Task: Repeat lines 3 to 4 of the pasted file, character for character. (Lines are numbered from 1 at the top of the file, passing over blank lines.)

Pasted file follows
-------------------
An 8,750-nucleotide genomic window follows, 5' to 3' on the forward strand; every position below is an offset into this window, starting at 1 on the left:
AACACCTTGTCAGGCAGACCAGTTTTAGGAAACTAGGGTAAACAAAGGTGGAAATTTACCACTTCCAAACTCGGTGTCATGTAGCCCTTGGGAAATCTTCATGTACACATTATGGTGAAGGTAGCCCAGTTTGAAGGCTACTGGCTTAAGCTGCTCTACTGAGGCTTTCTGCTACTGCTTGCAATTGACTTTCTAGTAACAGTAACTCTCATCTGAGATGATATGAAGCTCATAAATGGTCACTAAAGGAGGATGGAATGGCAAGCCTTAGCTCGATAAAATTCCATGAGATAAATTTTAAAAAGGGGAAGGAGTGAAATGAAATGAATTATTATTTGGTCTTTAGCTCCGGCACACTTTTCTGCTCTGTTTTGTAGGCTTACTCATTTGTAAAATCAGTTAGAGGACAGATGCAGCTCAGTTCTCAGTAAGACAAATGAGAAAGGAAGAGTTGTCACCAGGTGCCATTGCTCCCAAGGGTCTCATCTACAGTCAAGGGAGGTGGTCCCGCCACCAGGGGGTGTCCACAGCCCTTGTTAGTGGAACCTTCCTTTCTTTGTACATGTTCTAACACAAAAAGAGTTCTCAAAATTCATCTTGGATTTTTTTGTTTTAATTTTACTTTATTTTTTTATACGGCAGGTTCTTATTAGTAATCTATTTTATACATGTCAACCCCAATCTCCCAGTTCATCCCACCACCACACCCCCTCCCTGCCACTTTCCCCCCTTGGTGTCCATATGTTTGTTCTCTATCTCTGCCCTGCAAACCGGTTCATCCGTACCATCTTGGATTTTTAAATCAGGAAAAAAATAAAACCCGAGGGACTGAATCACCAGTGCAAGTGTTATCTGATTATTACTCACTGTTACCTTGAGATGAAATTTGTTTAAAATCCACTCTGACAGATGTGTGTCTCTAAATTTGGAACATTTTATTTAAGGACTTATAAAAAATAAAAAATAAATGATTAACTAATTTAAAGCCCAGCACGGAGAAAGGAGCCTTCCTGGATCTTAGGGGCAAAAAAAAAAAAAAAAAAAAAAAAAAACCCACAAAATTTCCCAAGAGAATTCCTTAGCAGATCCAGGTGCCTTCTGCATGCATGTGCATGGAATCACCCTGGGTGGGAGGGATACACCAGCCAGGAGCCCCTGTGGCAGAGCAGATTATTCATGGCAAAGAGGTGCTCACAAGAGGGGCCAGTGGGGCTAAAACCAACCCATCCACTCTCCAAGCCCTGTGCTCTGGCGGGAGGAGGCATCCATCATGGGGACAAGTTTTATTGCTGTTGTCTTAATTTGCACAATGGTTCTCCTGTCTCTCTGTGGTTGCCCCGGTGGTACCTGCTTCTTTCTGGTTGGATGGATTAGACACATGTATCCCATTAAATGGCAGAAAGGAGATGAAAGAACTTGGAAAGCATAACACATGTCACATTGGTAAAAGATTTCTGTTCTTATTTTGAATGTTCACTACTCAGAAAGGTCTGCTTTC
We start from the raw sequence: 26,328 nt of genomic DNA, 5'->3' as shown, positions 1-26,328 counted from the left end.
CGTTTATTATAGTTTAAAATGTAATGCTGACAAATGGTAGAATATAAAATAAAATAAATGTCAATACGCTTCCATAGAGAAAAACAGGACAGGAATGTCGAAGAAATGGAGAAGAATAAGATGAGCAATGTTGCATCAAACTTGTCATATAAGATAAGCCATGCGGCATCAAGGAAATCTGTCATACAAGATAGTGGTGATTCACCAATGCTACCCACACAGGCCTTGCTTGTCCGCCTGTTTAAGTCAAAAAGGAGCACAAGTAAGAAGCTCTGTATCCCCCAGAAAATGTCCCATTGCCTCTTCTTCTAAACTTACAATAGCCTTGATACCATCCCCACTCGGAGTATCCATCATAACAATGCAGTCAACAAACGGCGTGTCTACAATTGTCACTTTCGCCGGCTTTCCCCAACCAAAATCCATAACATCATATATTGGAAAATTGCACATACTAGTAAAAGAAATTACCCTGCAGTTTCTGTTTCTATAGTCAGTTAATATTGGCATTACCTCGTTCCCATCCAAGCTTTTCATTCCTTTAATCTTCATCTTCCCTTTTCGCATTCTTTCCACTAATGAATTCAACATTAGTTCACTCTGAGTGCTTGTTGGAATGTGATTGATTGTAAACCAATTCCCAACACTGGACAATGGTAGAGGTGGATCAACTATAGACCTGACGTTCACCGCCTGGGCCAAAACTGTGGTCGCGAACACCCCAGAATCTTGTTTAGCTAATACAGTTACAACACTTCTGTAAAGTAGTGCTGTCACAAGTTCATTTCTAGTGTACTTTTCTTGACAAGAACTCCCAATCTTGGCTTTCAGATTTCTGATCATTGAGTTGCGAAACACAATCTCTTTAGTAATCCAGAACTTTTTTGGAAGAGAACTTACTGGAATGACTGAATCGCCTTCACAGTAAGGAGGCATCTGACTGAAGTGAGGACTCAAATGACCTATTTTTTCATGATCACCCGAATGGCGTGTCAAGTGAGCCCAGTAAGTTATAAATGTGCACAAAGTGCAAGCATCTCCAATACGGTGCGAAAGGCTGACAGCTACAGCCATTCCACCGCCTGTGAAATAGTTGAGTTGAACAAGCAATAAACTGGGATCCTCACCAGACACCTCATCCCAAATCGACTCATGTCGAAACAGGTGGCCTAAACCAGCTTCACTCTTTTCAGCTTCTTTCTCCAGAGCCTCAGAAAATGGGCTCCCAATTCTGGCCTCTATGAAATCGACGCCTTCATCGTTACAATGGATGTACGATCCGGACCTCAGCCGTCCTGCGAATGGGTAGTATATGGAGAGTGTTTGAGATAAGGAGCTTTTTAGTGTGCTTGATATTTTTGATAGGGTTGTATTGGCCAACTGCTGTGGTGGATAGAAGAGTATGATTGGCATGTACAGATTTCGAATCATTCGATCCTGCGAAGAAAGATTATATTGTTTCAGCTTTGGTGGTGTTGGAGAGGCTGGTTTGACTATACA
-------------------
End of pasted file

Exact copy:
We start from the raw sequence: 26,328 nt of genomic DNA, 5'->3' as shown, positions 1-26,328 counted from the left end.
CGTTTATTATAGTTTAAAATGTAATGCTGACAAATGGTAGAATATAAAATAAAATAAATGTCAATACGCTTCCATAGAGAAAAACAGGACAGGAATGTCGAAGAAATGGAGAAGAATAAGATGAGCAATGTTGCATCAAACTTGTCATATAAGATAAGCCATGCGGCATCAAGGAAATCTGTCATACAAGATAGTGGTGATTCACCAATGCTACCCACACAGGCCTTGCTTGTCCGCCTGTTTAAGTCAAAAAGGAGCACAAGTAAGAAGCTCTGTATCCCCCAGAAAATGTCCCATTGCCTCTTCTTCTAAACTTACAATAGCCTTGATACCATCCCCACTCGGAGTATCCATCATAACAATGCAGTCAACAAACGGCGTGTCTACAATTGTCACTTTCGCCGGCTTTCCCCAACCAAAATCCATAACATCATATATTGGAAAATTGCACATACTAGTAAAAGAAATTACCCTGCAGTTTCTGTTTCTATAGTCAGTTAATATTGGCATTACCTCGTTCCCATCCAAGCTTTTCATTCCTTTAATCTTCATCTTCCCTTTTCGCATTCTTTCCACTAATGAATTCAACATTAGTTCACTCTGAGTGCTTGTTGGAATGTGATTGATTGTAAACCAATTCCCAACACTGGACAATGGTAGAGGTGGATCAACTATAGACCTGACGTTCACCGCCTGGGCCAAAACTGTGGTCGCGAACACCCCAGAATCTTGTTTAGCTAATACAGTTACAACACTTCTGTAAAGTAGTGCTGTCACAAGTTCATTTCTAGTGTACTTTTCTTGACAAGAACTCCCAATCTTGGCTTTCAGATTTCTGATCATTGAGTTGCGAAACACAATCTCTTTAGTAATCCAGAACTTTTTTGGAAGAGAACTTACTGGAATGACTGAATCGCCTTCACAGTAAGGAGGCATCTGACTGAAGTGAGGACTCAAATGACCTATTTTTTCATGATCACCCGAATGGCGTGTCAAGTGAGCCCAGTAAGTTATAAATGTGCACAAAGTGCAAGCATCTCCAATACGGTGCGAAAGGCTGACAGCTACAGCCATTCCACCGCCTGTGAAATAGTTGAGTTGAACAAGCAATAAACTGGGATCCTCACCAGACACCTCATCCCAAATCGACTCATGTCGAAACAGGTGGCCTAAACCAGCTTCACTCTTTTCAGCTTCTTTCTCCAGAGCCTCAGAAAATGGGCTCCCAATTCTGGCCTCTATGAAATCGACGCCTTCATCGTTACAATGGATGTACGATCCGGACCTCAGCCGTCCTGCGAATGGGTAGTATATGGAGAGTGTTTGAGATAAGGAGCTTTTTAGTGTGCTTGATATTTTTGATAGGGTTGTATTGGCCAACTGCTGTGGTGGATAGAAGAGTATGATTGGCATGTACAGATTTCGAATCATTCGATCCTGCGAAGAAAGATTATATTGTTTCAGCTTTGGTGGTGTTGGAGAGGCTGGTTTGACTATACA